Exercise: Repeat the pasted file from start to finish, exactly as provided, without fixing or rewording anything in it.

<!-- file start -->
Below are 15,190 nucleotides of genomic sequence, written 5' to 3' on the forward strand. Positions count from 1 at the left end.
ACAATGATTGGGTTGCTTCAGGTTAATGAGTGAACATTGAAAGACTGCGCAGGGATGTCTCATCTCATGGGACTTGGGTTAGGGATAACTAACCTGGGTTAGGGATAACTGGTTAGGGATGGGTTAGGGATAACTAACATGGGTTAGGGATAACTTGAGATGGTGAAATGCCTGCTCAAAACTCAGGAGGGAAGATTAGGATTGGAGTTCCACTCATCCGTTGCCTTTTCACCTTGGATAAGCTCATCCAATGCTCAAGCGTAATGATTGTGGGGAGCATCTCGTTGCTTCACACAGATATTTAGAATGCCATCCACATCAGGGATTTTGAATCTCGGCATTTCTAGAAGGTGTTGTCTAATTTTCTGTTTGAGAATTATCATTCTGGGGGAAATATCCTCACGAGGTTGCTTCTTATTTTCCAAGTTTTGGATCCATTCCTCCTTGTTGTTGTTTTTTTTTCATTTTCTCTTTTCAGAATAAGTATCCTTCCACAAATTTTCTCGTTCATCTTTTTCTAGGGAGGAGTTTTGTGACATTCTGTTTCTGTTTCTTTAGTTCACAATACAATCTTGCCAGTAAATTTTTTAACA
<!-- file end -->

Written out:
Below are 15,190 nucleotides of genomic sequence, written 5' to 3' on the forward strand. Positions count from 1 at the left end.
ACAATGATTGGGTTGCTTCAGGTTAATGAGTGAACATTGAAAGACTGCGCAGGGATGTCTCATCTCATGGGACTTGGGTTAGGGATAACTAACCTGGGTTAGGGATAACTGGTTAGGGATGGGTTAGGGATAACTAACATGGGTTAGGGATAACTTGAGATGGTGAAATGCCTGCTCAAAACTCAGGAGGGAAGATTAGGATTGGAGTTCCACTCATCCGTTGCCTTTTCACCTTGGATAAGCTCATCCAATGCTCAAGCGTAATGATTGTGGGGAGCATCTCGTTGCTTCACACAGATATTTAGAATGCCATCCACATCAGGGATTTTGAATCTCGGCATTTCTAGAAGGTGTTGTCTAATTTTCTGTTTGAGAATTATCATTCTGGGGGAAATATCCTCACGAGGTTGCTTCTTATTTTCCAAGTTTTGGATCCATTCCTCCTTGTTGTTGTTTTTTTTTCATTTTCTCTTTTCAGAATAAGTATCCTTCCACAAATTTTCTCGTTCATCTTTTTCTAGGGAGGAGTTTTGTGACATTCTGTTTCTGTTTCTTTAGTTCACAATACAATCTTGCCAGTAAATTTTTTAACA